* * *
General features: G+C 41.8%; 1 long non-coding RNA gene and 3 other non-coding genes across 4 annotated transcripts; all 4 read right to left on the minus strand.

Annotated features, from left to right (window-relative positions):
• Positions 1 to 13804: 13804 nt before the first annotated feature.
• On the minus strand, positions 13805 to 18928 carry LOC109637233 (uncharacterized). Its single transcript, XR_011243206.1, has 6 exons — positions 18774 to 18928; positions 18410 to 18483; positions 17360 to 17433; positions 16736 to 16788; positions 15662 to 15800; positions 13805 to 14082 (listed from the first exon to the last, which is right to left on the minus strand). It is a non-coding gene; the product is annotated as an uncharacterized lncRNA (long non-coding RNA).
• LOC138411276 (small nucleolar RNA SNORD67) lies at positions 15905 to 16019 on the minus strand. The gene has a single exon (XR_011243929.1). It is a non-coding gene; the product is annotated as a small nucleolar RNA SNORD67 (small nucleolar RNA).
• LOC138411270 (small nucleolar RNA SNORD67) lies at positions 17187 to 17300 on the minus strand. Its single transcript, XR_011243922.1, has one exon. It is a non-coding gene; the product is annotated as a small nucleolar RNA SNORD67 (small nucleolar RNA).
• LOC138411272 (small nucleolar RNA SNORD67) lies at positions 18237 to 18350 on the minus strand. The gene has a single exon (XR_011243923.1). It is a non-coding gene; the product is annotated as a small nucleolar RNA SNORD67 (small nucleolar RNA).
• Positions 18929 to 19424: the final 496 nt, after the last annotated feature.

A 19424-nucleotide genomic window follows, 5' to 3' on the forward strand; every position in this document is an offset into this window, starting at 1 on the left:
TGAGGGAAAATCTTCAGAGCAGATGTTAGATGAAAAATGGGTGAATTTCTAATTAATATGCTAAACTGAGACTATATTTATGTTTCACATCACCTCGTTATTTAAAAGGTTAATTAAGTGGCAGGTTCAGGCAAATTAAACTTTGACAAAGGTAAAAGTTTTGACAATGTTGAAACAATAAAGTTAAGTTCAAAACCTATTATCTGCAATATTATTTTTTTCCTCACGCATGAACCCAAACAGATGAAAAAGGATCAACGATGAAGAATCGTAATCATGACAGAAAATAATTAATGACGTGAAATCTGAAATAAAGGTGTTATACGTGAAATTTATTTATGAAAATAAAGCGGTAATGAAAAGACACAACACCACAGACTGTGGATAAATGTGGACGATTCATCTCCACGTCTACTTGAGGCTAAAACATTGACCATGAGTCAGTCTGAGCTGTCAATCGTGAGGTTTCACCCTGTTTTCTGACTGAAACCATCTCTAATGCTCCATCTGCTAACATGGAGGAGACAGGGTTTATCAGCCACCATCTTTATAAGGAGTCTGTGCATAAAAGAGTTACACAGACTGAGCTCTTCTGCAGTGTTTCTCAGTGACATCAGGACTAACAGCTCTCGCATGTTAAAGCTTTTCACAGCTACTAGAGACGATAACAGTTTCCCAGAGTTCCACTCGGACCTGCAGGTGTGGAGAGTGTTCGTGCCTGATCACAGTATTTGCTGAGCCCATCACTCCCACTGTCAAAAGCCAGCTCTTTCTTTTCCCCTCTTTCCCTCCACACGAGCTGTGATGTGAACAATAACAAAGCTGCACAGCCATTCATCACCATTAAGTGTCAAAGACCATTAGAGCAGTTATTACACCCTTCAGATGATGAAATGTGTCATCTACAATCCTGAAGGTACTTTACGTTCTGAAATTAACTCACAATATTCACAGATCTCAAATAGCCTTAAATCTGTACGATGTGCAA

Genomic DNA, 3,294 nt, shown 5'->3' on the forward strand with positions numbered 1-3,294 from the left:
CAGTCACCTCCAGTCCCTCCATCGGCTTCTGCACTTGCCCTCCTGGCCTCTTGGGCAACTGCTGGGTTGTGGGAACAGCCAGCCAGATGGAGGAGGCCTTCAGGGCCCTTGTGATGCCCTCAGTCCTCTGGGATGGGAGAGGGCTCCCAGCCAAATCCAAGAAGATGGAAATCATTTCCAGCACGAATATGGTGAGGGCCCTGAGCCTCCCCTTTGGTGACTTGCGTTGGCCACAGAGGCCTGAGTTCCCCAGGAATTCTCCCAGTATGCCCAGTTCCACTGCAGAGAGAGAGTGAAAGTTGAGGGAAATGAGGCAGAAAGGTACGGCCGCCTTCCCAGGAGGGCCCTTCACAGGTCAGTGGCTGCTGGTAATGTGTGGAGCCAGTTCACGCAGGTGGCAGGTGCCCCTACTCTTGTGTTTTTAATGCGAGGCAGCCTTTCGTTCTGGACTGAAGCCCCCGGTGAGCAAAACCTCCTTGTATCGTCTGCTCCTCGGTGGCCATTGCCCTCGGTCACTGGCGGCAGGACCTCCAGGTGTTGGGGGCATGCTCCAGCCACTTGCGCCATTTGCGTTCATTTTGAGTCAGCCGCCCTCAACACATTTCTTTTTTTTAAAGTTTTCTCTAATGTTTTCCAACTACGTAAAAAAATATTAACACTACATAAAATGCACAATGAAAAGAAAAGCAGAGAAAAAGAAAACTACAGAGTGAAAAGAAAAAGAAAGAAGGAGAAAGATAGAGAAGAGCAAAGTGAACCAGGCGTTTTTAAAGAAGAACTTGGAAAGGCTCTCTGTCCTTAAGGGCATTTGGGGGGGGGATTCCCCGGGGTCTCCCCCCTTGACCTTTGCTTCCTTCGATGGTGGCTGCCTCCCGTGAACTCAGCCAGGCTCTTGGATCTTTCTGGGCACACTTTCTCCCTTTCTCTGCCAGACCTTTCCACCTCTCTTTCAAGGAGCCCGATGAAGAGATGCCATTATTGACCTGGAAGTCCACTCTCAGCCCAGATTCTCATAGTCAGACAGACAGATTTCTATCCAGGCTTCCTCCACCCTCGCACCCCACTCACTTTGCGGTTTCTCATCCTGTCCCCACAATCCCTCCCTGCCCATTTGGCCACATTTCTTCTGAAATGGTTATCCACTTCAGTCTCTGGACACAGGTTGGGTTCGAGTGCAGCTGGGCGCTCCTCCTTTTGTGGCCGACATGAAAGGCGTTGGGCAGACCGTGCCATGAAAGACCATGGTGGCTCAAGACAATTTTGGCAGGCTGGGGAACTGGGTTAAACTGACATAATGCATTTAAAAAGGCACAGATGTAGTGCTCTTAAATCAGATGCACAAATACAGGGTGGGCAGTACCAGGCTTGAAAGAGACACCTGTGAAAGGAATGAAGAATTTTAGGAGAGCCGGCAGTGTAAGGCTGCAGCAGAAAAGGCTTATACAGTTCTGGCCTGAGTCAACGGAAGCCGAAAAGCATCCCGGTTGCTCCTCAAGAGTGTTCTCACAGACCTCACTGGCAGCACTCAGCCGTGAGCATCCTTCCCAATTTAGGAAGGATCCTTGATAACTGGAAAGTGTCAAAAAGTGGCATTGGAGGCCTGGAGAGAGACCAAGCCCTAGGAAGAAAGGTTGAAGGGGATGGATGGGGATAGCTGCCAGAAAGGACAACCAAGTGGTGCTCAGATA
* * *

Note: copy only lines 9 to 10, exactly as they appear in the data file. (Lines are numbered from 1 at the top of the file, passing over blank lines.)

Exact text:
A 19424-nucleotide genomic window follows, 5' to 3' on the forward strand; every position in this document is an offset into this window, starting at 1 on the left:
TGAGGGAAAATCTTCAGAGCAGATGTTAGATGAAAAATGGGTGAATTTCTAATTAATATGCTAAACTGAGACTATATTTATGTTTCACATCACCTCGTTATTTAAAAGGTTAATTAAGTGGCAGGTTCAGGCAAATTAAACTTTGACAAAGGTAAAAGTTTTGACAATGTTGAAACAATAAAGTTAAGTTCAAAACCTATTATCTGCAATATTATTTTTTTCCTCACGCATGAACCCAAACAGATGAAAAAGGATCAACGATGAAGAATCGTAATCATGACAGAAAATAATTAATGACGTGAAATCTGAAATAAAGGTGTTATACGTGAAATTTATTTATGAAAATAAAGCGGTAATGAAAAGACACAACACCACAGACTGTGGATAAATGTGGACGATTCATCTCCACGTCTACTTGAGGCTAAAACATTGACCATGAGTCAGTCTGAGCTGTCAATCGTGAGGTTTCACCCTGTTTTCTGACTGAAACCATCTCTAATGCTCCATCTGCTAACATGGAGGAGACAGGGTTTATCAGCCACCATCTTTATAAGGAGTCTGTGCATAAAAGAGTTACACAGACTGAGCTCTTCTGCAGTGTTTCTCAGTGACATCAGGACTAACAGCTCTCGCATGTTAAAGCTTTTCACAGCTACTAGAGACGATAACAGTTTCCCAGAGTTCCACTCGGACCTGCAGGTGTGGAGAGTGTTCGTGCCTGATCACAGTATTTGCTGAGCCCATCACTCCCACTGTCAAAAGCCAGCTCTTTCTTTTCCCCTCTTTCCCTCCACACGAGCTGTGATGTGAACAATAACAAAGCTGCACAGCCATTCATCACCATTAAGTGTCAAAGACCATTAGAGCAGTTATTACACCCTTCAGATGATGAAATGTGTCATCTACAATCCTGAAGGTACTTTACGTTCTGAAATTAACTCACAATATTCACAGATCTCAAATAGCCTTAAATCTGTACGATGTGCAA